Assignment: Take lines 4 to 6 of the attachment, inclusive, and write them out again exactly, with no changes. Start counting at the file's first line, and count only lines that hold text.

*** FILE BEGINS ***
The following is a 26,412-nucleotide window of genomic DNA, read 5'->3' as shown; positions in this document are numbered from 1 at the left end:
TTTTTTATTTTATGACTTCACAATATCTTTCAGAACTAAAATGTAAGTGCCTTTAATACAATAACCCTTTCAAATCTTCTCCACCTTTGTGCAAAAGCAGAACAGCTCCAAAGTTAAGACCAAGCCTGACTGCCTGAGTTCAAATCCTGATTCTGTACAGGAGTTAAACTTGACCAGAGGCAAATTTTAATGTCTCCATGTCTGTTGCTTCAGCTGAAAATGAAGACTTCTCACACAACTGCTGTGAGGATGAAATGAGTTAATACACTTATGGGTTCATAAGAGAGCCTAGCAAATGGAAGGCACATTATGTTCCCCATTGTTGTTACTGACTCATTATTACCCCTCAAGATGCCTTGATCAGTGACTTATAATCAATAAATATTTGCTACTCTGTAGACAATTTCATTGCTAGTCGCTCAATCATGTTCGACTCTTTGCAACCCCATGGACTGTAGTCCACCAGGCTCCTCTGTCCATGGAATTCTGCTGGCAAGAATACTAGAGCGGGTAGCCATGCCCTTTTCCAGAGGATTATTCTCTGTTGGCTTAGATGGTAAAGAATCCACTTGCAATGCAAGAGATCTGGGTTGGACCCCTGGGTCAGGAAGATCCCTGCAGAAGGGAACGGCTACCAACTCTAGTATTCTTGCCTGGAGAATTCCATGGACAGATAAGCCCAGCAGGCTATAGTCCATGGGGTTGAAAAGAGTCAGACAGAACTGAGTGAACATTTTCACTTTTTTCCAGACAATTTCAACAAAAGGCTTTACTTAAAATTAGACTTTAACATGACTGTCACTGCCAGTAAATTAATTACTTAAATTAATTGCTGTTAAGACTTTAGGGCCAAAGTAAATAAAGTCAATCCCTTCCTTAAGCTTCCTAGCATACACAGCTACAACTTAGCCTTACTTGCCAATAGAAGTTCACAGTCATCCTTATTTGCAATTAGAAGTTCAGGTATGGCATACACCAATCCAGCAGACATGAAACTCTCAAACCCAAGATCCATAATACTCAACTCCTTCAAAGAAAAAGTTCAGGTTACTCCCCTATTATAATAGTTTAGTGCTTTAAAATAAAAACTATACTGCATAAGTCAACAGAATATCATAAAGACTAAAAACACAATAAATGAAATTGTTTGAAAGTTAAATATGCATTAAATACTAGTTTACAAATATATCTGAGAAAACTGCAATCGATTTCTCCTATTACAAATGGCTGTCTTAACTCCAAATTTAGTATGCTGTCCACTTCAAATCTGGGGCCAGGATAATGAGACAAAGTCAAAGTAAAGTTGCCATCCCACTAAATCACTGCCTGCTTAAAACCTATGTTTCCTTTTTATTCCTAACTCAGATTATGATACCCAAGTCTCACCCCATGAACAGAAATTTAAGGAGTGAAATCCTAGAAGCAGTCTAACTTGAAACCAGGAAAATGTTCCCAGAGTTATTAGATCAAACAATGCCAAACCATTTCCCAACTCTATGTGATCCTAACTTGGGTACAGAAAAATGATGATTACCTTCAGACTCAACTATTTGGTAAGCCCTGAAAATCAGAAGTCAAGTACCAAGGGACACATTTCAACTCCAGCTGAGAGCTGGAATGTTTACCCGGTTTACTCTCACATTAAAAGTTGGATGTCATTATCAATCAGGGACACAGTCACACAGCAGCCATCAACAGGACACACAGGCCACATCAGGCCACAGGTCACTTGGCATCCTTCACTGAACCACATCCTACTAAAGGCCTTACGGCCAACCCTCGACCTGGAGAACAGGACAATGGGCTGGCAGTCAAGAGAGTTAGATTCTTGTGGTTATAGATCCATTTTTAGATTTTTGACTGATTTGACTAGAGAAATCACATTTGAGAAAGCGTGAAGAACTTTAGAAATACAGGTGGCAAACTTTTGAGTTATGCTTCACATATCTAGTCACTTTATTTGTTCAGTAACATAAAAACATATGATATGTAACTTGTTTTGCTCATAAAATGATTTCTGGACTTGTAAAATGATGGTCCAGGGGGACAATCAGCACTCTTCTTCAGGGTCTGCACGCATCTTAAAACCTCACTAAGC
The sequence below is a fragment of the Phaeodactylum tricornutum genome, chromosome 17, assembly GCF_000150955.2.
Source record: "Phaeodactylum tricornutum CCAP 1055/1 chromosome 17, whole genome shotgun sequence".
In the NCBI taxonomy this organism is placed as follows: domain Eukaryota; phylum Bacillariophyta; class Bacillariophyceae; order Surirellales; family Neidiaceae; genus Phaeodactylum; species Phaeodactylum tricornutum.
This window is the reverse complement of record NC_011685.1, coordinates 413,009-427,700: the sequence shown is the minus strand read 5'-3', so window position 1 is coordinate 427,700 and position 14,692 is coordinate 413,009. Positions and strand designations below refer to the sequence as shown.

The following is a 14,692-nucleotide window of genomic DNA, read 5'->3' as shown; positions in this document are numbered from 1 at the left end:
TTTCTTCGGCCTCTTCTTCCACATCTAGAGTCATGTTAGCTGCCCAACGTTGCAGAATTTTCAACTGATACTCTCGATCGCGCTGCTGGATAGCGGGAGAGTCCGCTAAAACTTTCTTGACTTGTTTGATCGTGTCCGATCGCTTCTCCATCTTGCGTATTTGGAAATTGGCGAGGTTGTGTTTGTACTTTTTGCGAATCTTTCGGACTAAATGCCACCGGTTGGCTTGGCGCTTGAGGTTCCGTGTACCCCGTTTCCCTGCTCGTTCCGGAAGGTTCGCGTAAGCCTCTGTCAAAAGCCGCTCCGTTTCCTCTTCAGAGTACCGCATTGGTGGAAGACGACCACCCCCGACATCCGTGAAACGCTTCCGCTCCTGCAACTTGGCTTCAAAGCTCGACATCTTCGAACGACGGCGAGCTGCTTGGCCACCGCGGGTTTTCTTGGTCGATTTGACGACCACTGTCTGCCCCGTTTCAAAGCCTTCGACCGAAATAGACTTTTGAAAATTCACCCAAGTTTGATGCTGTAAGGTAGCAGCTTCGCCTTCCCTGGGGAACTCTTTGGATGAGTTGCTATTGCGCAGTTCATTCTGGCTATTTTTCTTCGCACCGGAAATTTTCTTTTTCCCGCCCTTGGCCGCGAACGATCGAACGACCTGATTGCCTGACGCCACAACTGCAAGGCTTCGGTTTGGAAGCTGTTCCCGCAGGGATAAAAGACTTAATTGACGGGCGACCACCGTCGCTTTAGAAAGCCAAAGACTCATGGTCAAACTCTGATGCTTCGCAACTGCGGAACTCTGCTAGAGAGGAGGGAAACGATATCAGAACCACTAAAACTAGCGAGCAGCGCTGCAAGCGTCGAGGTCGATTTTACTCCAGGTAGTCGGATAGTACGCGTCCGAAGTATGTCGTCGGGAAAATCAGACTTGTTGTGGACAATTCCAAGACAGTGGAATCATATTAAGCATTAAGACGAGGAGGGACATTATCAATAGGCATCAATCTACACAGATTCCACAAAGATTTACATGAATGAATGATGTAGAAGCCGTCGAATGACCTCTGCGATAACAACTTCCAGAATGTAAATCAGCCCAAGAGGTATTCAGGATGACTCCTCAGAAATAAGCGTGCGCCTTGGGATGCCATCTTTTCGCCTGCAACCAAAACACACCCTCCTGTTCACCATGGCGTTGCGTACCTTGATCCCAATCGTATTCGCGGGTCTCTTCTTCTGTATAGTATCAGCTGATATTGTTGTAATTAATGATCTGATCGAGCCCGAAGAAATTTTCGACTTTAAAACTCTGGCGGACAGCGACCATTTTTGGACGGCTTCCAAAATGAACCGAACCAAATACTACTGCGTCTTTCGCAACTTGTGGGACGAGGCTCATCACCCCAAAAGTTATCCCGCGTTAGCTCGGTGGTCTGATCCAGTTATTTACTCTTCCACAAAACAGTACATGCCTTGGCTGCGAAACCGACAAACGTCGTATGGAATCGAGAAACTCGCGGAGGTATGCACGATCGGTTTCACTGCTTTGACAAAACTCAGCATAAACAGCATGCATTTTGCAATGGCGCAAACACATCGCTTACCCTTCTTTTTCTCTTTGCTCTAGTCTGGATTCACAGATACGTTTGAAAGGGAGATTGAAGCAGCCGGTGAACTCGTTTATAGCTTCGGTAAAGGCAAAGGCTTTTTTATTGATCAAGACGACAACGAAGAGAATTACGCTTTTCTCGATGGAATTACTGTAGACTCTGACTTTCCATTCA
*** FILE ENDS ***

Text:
Source record: "Phaeodactylum tricornutum CCAP 1055/1 chromosome 17, whole genome shotgun sequence".
In the NCBI taxonomy this organism is placed as follows: domain Eukaryota; phylum Bacillariophyta; class Bacillariophyceae; order Surirellales; family Neidiaceae; genus Phaeodactylum; species Phaeodactylum tricornutum.
This window is the reverse complement of record NC_011685.1, coordinates 413,009-427,700: the sequence shown is the minus strand read 5'-3', so window position 1 is coordinate 427,700 and position 14,692 is coordinate 413,009. Positions and strand designations below refer to the sequence as shown.